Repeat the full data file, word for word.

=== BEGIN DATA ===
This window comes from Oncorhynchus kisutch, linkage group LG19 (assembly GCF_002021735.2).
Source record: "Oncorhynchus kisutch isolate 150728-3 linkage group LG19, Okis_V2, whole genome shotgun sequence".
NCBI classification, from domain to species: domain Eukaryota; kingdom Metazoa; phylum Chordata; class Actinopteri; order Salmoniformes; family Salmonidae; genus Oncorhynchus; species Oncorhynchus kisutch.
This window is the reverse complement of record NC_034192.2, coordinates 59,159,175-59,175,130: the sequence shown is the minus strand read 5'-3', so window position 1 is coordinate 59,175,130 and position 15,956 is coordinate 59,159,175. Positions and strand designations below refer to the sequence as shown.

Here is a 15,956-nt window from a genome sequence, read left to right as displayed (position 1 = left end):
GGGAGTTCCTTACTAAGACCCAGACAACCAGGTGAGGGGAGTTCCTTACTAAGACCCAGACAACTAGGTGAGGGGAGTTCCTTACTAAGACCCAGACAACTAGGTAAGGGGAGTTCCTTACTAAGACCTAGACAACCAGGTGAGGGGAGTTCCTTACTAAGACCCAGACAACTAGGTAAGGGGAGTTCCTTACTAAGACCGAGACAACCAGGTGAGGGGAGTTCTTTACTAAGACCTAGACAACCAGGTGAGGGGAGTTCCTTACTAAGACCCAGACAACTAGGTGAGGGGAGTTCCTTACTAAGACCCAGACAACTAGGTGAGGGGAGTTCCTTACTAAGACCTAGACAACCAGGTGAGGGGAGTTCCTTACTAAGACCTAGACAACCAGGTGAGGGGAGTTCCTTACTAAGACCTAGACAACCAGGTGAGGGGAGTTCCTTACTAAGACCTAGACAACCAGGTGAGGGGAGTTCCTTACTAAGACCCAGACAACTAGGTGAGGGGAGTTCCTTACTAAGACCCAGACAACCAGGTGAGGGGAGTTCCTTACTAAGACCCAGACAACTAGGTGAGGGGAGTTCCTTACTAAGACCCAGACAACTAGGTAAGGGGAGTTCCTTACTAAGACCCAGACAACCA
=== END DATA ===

This window comes from Oncorhynchus kisutch, linkage group LG19 (assembly GCF_002021735.2).
Source record: "Oncorhynchus kisutch isolate 150728-3 linkage group LG19, Okis_V2, whole genome shotgun sequence".
NCBI classification, from domain to species: domain Eukaryota; kingdom Metazoa; phylum Chordata; class Actinopteri; order Salmoniformes; family Salmonidae; genus Oncorhynchus; species Oncorhynchus kisutch.
This window is the reverse complement of record NC_034192.2, coordinates 59,159,175-59,175,130: the sequence shown is the minus strand read 5'-3', so window position 1 is coordinate 59,175,130 and position 15,956 is coordinate 59,159,175. Positions and strand designations below refer to the sequence as shown.

Here is a 15,956-nt window from a genome sequence, read left to right as displayed (position 1 = left end):
GGGAGTTCCTTACTAAGACCCAGACAACCAGGTGAGGGGAGTTCCTTACTAAGACCCAGACAACTAGGTGAGGGGAGTTCCTTACTAAGACCCAGACAACTAGGTAAGGGGAGTTCCTTACTAAGACCTAGACAACCAGGTGAGGGGAGTTCCTTACTAAGACCCAGACAACTAGGTAAGGGGAGTTCCTTACTAAGACCGAGACAACCAGGTGAGGGGAGTTCTTTACTAAGACCTAGACAACCAGGTGAGGGGAGTTCCTTACTAAGACCCAGACAACTAGGTGAGGGGAGTTCCTTACTAAGACCCAGACAACTAGGTGAGGGGAGTTCCTTACTAAGACCTAGACAACCAGGTGAGGGGAGTTCCTTACTAAGACCTAGACAACCAGGTGAGGGGAGTTCCTTACTAAGACCTAGACAACCAGGTGAGGGGAGTTCCTTACTAAGACCTAGACAACCAGGTGAGGGGAGTTCCTTACTAAGACCCAGACAACTAGGTGAGGGGAGTTCCTTACTAAGACCCAGACAACCAGGTGAGGGGAGTTCCTTACTAAGACCCAGACAACTAGGTGAGGGGAGTTCCTTACTAAGACCCAGACAACTAGGTAAGGGGAGTTCCTTACTAAGACCCAGACAACCA